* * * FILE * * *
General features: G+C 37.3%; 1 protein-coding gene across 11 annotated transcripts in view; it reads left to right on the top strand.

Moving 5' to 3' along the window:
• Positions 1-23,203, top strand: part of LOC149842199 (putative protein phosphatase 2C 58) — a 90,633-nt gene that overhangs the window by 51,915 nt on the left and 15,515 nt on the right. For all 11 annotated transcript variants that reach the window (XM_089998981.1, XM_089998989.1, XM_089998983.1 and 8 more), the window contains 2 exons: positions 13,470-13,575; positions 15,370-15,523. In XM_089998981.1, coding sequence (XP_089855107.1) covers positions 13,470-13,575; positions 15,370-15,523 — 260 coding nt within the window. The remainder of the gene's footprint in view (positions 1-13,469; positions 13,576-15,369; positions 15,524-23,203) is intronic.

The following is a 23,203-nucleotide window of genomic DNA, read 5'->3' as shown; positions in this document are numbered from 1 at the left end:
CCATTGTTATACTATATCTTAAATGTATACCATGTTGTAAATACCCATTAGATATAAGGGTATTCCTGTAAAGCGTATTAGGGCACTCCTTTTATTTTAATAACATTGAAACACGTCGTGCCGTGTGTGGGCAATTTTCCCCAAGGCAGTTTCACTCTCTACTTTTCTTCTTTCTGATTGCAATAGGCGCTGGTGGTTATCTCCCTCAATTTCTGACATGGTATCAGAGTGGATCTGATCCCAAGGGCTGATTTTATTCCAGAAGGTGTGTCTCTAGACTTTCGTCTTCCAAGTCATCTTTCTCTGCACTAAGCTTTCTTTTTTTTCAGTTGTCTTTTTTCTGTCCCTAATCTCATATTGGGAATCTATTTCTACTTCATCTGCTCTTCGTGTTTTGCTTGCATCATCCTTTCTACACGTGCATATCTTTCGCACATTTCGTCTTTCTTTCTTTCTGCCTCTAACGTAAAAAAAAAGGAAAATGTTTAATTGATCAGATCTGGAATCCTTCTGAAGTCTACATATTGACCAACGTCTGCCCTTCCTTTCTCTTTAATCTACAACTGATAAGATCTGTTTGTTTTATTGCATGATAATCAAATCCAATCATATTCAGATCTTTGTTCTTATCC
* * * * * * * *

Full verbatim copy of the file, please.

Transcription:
General features: G+C 37.3%; 1 protein-coding gene across 11 annotated transcripts in view; it reads left to right on the top strand.

Moving 5' to 3' along the window:
• Positions 1-23,203, top strand: part of LOC149842199 (putative protein phosphatase 2C 58) — a 90,633-nt gene that overhangs the window by 51,915 nt on the left and 15,515 nt on the right. For all 11 annotated transcript variants that reach the window (XM_089998981.1, XM_089998989.1, XM_089998983.1 and 8 more), the window contains 2 exons: positions 13,470-13,575; positions 15,370-15,523. In XM_089998981.1, coding sequence (XP_089855107.1) covers positions 13,470-13,575; positions 15,370-15,523 — 260 coding nt within the window. The remainder of the gene's footprint in view (positions 1-13,469; positions 13,576-15,369; positions 15,524-23,203) is intronic.

The following is a 23,203-nucleotide window of genomic DNA, read 5'->3' as shown; positions in this document are numbered from 1 at the left end:
CCATTGTTATACTATATCTTAAATGTATACCATGTTGTAAATACCCATTAGATATAAGGGTATTCCTGTAAAGCGTATTAGGGCACTCCTTTTATTTTAATAACATTGAAACACGTCGTGCCGTGTGTGGGCAATTTTCCCCAAGGCAGTTTCACTCTCTACTTTTCTTCTTTCTGATTGCAATAGGCGCTGGTGGTTATCTCCCTCAATTTCTGACATGGTATCAGAGTGGATCTGATCCCAAGGGCTGATTTTATTCCAGAAGGTGTGTCTCTAGACTTTCGTCTTCCAAGTCATCTTTCTCTGCACTAAGCTTTCTTTTTTTTCAGTTGTCTTTTTTCTGTCCCTAATCTCATATTGGGAATCTATTTCTACTTCATCTGCTCTTCGTGTTTTGCTTGCATCATCCTTTCTACACGTGCATATCTTTCGCACATTTCGTCTTTCTTTCTTTCTGCCTCTAACGTAAAAAAAAAGGAAAATGTTTAATTGATCAGATCTGGAATCCTTCTGAAGTCTACATATTGACCAACGTCTGCCCTTCCTTTCTCTTTAATCTACAACTGATAAGATCTGTTTGTTTTATTGCATGATAATCAAATCCAATCATATTCAGATCTTTGTTCTTATCC